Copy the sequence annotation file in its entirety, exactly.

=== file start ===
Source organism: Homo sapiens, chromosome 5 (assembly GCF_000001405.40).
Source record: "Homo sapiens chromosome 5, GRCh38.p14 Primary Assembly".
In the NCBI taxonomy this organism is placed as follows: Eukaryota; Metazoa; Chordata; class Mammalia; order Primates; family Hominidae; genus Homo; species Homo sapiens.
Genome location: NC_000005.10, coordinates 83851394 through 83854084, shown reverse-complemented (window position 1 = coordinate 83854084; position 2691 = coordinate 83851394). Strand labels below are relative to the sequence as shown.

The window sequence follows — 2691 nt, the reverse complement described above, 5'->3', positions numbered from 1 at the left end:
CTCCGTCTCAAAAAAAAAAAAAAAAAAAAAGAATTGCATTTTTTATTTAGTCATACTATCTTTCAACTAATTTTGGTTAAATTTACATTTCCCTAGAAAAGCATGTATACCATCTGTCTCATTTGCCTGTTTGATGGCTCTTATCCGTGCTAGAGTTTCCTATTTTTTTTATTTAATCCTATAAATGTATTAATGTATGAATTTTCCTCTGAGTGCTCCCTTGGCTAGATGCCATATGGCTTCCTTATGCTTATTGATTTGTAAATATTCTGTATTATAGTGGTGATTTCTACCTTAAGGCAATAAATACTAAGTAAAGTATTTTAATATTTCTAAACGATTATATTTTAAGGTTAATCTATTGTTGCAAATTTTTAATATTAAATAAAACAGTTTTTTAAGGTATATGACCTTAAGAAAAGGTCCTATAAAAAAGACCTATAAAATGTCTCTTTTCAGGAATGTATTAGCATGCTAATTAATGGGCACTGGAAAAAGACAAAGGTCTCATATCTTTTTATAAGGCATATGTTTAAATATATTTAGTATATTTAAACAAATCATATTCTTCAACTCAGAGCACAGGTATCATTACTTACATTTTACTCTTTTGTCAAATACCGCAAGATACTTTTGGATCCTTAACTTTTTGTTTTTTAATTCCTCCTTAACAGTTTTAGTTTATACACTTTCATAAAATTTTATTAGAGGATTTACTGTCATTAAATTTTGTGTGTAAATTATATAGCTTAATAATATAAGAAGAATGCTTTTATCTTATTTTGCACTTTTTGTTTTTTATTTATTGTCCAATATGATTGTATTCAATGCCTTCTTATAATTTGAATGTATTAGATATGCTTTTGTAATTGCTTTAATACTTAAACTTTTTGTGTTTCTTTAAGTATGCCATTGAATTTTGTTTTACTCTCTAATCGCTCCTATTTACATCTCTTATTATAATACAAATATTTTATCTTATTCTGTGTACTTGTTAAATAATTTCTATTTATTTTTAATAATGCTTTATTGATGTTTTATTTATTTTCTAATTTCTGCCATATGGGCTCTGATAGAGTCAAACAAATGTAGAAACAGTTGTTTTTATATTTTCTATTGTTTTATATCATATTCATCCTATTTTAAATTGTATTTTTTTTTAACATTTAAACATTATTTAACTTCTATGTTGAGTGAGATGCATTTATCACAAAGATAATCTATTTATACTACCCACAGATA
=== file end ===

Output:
Source organism: Homo sapiens, chromosome 5 (assembly GCF_000001405.40).
Source record: "Homo sapiens chromosome 5, GRCh38.p14 Primary Assembly".
In the NCBI taxonomy this organism is placed as follows: Eukaryota; Metazoa; Chordata; class Mammalia; order Primates; family Hominidae; genus Homo; species Homo sapiens.
Genome location: NC_000005.10, coordinates 83851394 through 83854084, shown reverse-complemented (window position 1 = coordinate 83854084; position 2691 = coordinate 83851394). Strand labels below are relative to the sequence as shown.

The window sequence follows — 2691 nt, the reverse complement described above, 5'->3', positions numbered from 1 at the left end:
CTCCGTCTCAAAAAAAAAAAAAAAAAAAAAGAATTGCATTTTTTATTTAGTCATACTATCTTTCAACTAATTTTGGTTAAATTTACATTTCCCTAGAAAAGCATGTATACCATCTGTCTCATTTGCCTGTTTGATGGCTCTTATCCGTGCTAGAGTTTCCTATTTTTTTTATTTAATCCTATAAATGTATTAATGTATGAATTTTCCTCTGAGTGCTCCCTTGGCTAGATGCCATATGGCTTCCTTATGCTTATTGATTTGTAAATATTCTGTATTATAGTGGTGATTTCTACCTTAAGGCAATAAATACTAAGTAAAGTATTTTAATATTTCTAAACGATTATATTTTAAGGTTAATCTATTGTTGCAAATTTTTAATATTAAATAAAACAGTTTTTTAAGGTATATGACCTTAAGAAAAGGTCCTATAAAAAAGACCTATAAAATGTCTCTTTTCAGGAATGTATTAGCATGCTAATTAATGGGCACTGGAAAAAGACAAAGGTCTCATATCTTTTTATAAGGCATATGTTTAAATATATTTAGTATATTTAAACAAATCATATTCTTCAACTCAGAGCACAGGTATCATTACTTACATTTTACTCTTTTGTCAAATACCGCAAGATACTTTTGGATCCTTAACTTTTTGTTTTTTAATTCCTCCTTAACAGTTTTAGTTTATACACTTTCATAAAATTTTATTAGAGGATTTACTGTCATTAAATTTTGTGTGTAAATTATATAGCTTAATAATATAAGAAGAATGCTTTTATCTTATTTTGCACTTTTTGTTTTTTATTTATTGTCCAATATGATTGTATTCAATGCCTTCTTATAATTTGAATGTATTAGATATGCTTTTGTAATTGCTTTAATACTTAAACTTTTTGTGTTTCTTTAAGTATGCCATTGAATTTTGTTTTACTCTCTAATCGCTCCTATTTACATCTCTTATTATAATACAAATATTTTATCTTATTCTGTGTACTTGTTAAATAATTTCTATTTATTTTTAATAATGCTTTATTGATGTTTTATTTATTTTCTAATTTCTGCCATATGGGCTCTGATAGAGTCAAACAAATGTAGAAACAGTTGTTTTTATATTTTCTATTGTTTTATATCATATTCATCCTATTTTAAATTGTATTTTTTTTTAACATTTAAACATTATTTAACTTCTATGTTGAGTGAGATGCATTTATCACAAAGATAATCTATTTATACTACCCACAGATA